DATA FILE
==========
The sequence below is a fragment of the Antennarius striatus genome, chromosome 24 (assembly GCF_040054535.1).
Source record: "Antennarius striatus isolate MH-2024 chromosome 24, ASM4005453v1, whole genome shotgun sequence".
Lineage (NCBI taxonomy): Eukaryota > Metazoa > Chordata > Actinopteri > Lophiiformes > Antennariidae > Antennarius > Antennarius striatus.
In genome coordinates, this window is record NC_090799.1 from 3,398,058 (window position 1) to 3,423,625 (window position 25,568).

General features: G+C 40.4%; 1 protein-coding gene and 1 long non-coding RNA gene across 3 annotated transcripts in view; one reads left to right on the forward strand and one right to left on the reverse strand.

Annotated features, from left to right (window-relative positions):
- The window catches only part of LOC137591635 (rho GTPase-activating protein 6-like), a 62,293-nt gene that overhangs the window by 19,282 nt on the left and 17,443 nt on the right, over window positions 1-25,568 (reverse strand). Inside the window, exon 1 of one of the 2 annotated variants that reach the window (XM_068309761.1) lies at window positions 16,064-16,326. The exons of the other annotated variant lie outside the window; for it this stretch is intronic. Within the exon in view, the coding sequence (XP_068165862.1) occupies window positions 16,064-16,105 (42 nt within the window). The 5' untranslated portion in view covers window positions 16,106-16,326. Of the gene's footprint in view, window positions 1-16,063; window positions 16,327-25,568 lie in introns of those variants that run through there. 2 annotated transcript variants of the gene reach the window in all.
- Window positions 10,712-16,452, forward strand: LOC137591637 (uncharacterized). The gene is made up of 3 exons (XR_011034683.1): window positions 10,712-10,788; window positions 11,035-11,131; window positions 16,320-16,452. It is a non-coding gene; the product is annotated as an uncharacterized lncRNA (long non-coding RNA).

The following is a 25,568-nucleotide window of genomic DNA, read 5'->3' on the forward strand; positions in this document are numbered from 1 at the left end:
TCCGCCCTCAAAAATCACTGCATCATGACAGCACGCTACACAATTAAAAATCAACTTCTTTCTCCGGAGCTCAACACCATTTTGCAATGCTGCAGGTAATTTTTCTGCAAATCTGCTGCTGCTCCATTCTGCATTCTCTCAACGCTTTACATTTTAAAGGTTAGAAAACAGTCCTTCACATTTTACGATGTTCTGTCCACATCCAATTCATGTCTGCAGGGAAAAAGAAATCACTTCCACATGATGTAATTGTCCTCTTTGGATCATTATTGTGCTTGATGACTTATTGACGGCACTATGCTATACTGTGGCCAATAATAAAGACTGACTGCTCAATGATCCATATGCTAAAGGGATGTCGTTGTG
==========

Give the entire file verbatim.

The sequence below is a fragment of the Antennarius striatus genome, chromosome 24 (assembly GCF_040054535.1).
Source record: "Antennarius striatus isolate MH-2024 chromosome 24, ASM4005453v1, whole genome shotgun sequence".
Lineage (NCBI taxonomy): Eukaryota > Metazoa > Chordata > Actinopteri > Lophiiformes > Antennariidae > Antennarius > Antennarius striatus.
In genome coordinates, this window is record NC_090799.1 from 3,398,058 (window position 1) to 3,423,625 (window position 25,568).

General features: G+C 40.4%; 1 protein-coding gene and 1 long non-coding RNA gene across 3 annotated transcripts in view; one reads left to right on the forward strand and one right to left on the reverse strand.

Annotated features, from left to right (window-relative positions):
- The window catches only part of LOC137591635 (rho GTPase-activating protein 6-like), a 62,293-nt gene that overhangs the window by 19,282 nt on the left and 17,443 nt on the right, over window positions 1-25,568 (reverse strand). Inside the window, exon 1 of one of the 2 annotated variants that reach the window (XM_068309761.1) lies at window positions 16,064-16,326. The exons of the other annotated variant lie outside the window; for it this stretch is intronic. Within the exon in view, the coding sequence (XP_068165862.1) occupies window positions 16,064-16,105 (42 nt within the window). The 5' untranslated portion in view covers window positions 16,106-16,326. Of the gene's footprint in view, window positions 1-16,063; window positions 16,327-25,568 lie in introns of those variants that run through there. 2 annotated transcript variants of the gene reach the window in all.
- Window positions 10,712-16,452, forward strand: LOC137591637 (uncharacterized). The gene is made up of 3 exons (XR_011034683.1): window positions 10,712-10,788; window positions 11,035-11,131; window positions 16,320-16,452. It is a non-coding gene; the product is annotated as an uncharacterized lncRNA (long non-coding RNA).

The following is a 25,568-nucleotide window of genomic DNA, read 5'->3' on the forward strand; positions in this document are numbered from 1 at the left end:
TCCGCCCTCAAAAATCACTGCATCATGACAGCACGCTACACAATTAAAAATCAACTTCTTTCTCCGGAGCTCAACACCATTTTGCAATGCTGCAGGTAATTTTTCTGCAAATCTGCTGCTGCTCCATTCTGCATTCTCTCAACGCTTTACATTTTAAAGGTTAGAAAACAGTCCTTCACATTTTACGATGTTCTGTCCACATCCAATTCATGTCTGCAGGGAAAAAGAAATCACTTCCACATGATGTAATTGTCCTCTTTGGATCATTATTGTGCTTGATGACTTATTGACGGCACTATGCTATACTGTGGCCAATAATAAAGACTGACTGCTCAATGATCCATATGCTAAAGGGATGTCGTTGTG